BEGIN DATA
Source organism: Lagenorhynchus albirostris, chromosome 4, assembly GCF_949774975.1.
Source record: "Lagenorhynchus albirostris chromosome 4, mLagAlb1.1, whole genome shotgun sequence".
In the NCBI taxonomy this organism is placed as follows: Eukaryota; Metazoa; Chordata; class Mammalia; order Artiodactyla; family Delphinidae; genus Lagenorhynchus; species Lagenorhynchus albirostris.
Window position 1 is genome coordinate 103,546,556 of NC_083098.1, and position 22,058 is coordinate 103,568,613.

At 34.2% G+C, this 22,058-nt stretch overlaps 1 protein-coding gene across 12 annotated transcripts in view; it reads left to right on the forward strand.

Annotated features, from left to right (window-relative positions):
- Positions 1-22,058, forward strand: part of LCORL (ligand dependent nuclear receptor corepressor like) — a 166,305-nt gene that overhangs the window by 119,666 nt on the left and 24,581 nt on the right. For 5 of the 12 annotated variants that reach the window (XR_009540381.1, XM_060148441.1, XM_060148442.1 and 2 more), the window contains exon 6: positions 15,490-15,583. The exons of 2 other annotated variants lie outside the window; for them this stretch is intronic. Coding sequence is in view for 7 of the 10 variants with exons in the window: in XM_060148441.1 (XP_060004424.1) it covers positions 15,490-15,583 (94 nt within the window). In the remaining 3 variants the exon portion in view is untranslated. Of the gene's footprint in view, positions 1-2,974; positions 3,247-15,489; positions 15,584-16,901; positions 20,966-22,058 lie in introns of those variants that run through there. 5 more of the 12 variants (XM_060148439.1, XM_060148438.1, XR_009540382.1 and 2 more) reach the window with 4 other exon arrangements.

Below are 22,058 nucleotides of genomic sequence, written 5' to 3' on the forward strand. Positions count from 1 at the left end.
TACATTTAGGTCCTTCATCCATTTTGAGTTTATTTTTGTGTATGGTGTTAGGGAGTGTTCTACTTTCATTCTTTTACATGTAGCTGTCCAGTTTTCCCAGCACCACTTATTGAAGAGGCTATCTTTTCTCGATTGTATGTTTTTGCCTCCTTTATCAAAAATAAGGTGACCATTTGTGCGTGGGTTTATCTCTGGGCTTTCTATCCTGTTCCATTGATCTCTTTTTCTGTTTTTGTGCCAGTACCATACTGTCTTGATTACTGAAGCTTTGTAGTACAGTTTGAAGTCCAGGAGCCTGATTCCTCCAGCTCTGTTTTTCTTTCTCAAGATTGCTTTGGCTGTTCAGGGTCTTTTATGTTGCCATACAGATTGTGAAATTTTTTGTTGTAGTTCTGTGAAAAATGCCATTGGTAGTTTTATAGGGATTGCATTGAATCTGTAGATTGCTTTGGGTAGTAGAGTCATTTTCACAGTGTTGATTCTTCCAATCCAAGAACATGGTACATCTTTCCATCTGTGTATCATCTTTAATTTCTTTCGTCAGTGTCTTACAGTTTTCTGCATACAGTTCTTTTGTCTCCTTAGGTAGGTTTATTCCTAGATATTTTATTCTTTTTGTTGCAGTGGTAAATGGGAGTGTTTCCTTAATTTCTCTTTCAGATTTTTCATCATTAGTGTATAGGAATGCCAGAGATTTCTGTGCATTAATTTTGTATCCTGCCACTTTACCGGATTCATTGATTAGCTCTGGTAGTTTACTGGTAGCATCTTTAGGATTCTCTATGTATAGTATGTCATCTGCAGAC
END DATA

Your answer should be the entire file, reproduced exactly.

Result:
Source organism: Lagenorhynchus albirostris, chromosome 4, assembly GCF_949774975.1.
Source record: "Lagenorhynchus albirostris chromosome 4, mLagAlb1.1, whole genome shotgun sequence".
In the NCBI taxonomy this organism is placed as follows: Eukaryota; Metazoa; Chordata; class Mammalia; order Artiodactyla; family Delphinidae; genus Lagenorhynchus; species Lagenorhynchus albirostris.
Window position 1 is genome coordinate 103,546,556 of NC_083098.1, and position 22,058 is coordinate 103,568,613.

At 34.2% G+C, this 22,058-nt stretch overlaps 1 protein-coding gene across 12 annotated transcripts in view; it reads left to right on the forward strand.

Annotated features, from left to right (window-relative positions):
- Positions 1-22,058, forward strand: part of LCORL (ligand dependent nuclear receptor corepressor like) — a 166,305-nt gene that overhangs the window by 119,666 nt on the left and 24,581 nt on the right. For 5 of the 12 annotated variants that reach the window (XR_009540381.1, XM_060148441.1, XM_060148442.1 and 2 more), the window contains exon 6: positions 15,490-15,583. The exons of 2 other annotated variants lie outside the window; for them this stretch is intronic. Coding sequence is in view for 7 of the 10 variants with exons in the window: in XM_060148441.1 (XP_060004424.1) it covers positions 15,490-15,583 (94 nt within the window). In the remaining 3 variants the exon portion in view is untranslated. Of the gene's footprint in view, positions 1-2,974; positions 3,247-15,489; positions 15,584-16,901; positions 20,966-22,058 lie in introns of those variants that run through there. 5 more of the 12 variants (XM_060148439.1, XM_060148438.1, XR_009540382.1 and 2 more) reach the window with 4 other exon arrangements.

Below are 22,058 nucleotides of genomic sequence, written 5' to 3' on the forward strand. Positions count from 1 at the left end.
TACATTTAGGTCCTTCATCCATTTTGAGTTTATTTTTGTGTATGGTGTTAGGGAGTGTTCTACTTTCATTCTTTTACATGTAGCTGTCCAGTTTTCCCAGCACCACTTATTGAAGAGGCTATCTTTTCTCGATTGTATGTTTTTGCCTCCTTTATCAAAAATAAGGTGACCATTTGTGCGTGGGTTTATCTCTGGGCTTTCTATCCTGTTCCATTGATCTCTTTTTCTGTTTTTGTGCCAGTACCATACTGTCTTGATTACTGAAGCTTTGTAGTACAGTTTGAAGTCCAGGAGCCTGATTCCTCCAGCTCTGTTTTTCTTTCTCAAGATTGCTTTGGCTGTTCAGGGTCTTTTATGTTGCCATACAGATTGTGAAATTTTTTGTTGTAGTTCTGTGAAAAATGCCATTGGTAGTTTTATAGGGATTGCATTGAATCTGTAGATTGCTTTGGGTAGTAGAGTCATTTTCACAGTGTTGATTCTTCCAATCCAAGAACATGGTACATCTTTCCATCTGTGTATCATCTTTAATTTCTTTCGTCAGTGTCTTACAGTTTTCTGCATACAGTTCTTTTGTCTCCTTAGGTAGGTTTATTCCTAGATATTTTATTCTTTTTGTTGCAGTGGTAAATGGGAGTGTTTCCTTAATTTCTCTTTCAGATTTTTCATCATTAGTGTATAGGAATGCCAGAGATTTCTGTGCATTAATTTTGTATCCTGCCACTTTACCGGATTCATTGATTAGCTCTGGTAGTTTACTGGTAGCATCTTTAGGATTCTCTATGTATAGTATGTCATCTGCAGAC